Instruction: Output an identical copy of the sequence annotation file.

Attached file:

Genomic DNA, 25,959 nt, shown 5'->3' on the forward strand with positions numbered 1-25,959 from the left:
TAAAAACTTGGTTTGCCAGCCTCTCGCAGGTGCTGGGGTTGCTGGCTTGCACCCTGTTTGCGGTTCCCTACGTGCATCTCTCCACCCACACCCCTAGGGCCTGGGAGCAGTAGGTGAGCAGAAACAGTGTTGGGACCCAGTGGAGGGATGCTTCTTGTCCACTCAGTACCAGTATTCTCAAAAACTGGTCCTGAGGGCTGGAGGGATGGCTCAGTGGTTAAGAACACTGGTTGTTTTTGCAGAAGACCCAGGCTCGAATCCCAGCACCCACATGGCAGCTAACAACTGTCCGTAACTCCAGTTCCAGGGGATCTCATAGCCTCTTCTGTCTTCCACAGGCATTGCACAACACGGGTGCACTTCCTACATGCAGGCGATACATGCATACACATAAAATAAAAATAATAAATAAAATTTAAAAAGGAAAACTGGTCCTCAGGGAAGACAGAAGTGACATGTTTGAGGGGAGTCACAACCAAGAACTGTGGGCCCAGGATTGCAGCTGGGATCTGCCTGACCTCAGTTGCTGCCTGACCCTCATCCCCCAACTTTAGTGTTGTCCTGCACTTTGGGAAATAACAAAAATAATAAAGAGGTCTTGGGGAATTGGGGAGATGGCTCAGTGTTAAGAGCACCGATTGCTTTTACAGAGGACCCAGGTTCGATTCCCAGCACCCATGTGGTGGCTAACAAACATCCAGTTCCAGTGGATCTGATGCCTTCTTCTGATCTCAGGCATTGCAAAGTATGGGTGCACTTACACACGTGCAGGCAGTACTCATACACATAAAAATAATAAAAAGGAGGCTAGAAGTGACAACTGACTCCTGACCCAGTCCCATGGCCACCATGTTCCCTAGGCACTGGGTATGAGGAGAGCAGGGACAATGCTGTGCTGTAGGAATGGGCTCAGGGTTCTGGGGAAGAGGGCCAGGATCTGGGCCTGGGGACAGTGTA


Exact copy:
Genomic DNA, 25,959 nt, shown 5'->3' on the forward strand with positions numbered 1-25,959 from the left:
TAAAAACTTGGTTTGCCAGCCTCTCGCAGGTGCTGGGGTTGCTGGCTTGCACCCTGTTTGCGGTTCCCTACGTGCATCTCTCCACCCACACCCCTAGGGCCTGGGAGCAGTAGGTGAGCAGAAACAGTGTTGGGACCCAGTGGAGGGATGCTTCTTGTCCACTCAGTACCAGTATTCTCAAAAACTGGTCCTGAGGGCTGGAGGGATGGCTCAGTGGTTAAGAACACTGGTTGTTTTTGCAGAAGACCCAGGCTCGAATCCCAGCACCCACATGGCAGCTAACAACTGTCCGTAACTCCAGTTCCAGGGGATCTCATAGCCTCTTCTGTCTTCCACAGGCATTGCACAACACGGGTGCACTTCCTACATGCAGGCGATACATGCATACACATAAAATAAAAATAATAAATAAAATTTAAAAAGGAAAACTGGTCCTCAGGGAAGACAGAAGTGACATGTTTGAGGGGAGTCACAACCAAGAACTGTGGGCCCAGGATTGCAGCTGGGATCTGCCTGACCTCAGTTGCTGCCTGACCCTCATCCCCCAACTTTAGTGTTGTCCTGCACTTTGGGAAATAACAAAAATAATAAAGAGGTCTTGGGGAATTGGGGAGATGGCTCAGTGTTAAGAGCACCGATTGCTTTTACAGAGGACCCAGGTTCGATTCCCAGCACCCATGTGGTGGCTAACAAACATCCAGTTCCAGTGGATCTGATGCCTTCTTCTGATCTCAGGCATTGCAAAGTATGGGTGCACTTACACACGTGCAGGCAGTACTCATACACATAAAAATAATAAAAAGGAGGCTAGAAGTGACAACTGACTCCTGACCCAGTCCCATGGCCACCATGTTCCCTAGGCACTGGGTATGAGGAGAGCAGGGACAATGCTGTGCTGTAGGAATGGGCTCAGGGTTCTGGGGAAGAGGGCCAGGATCTGGGCCTGGGGACAGTGTA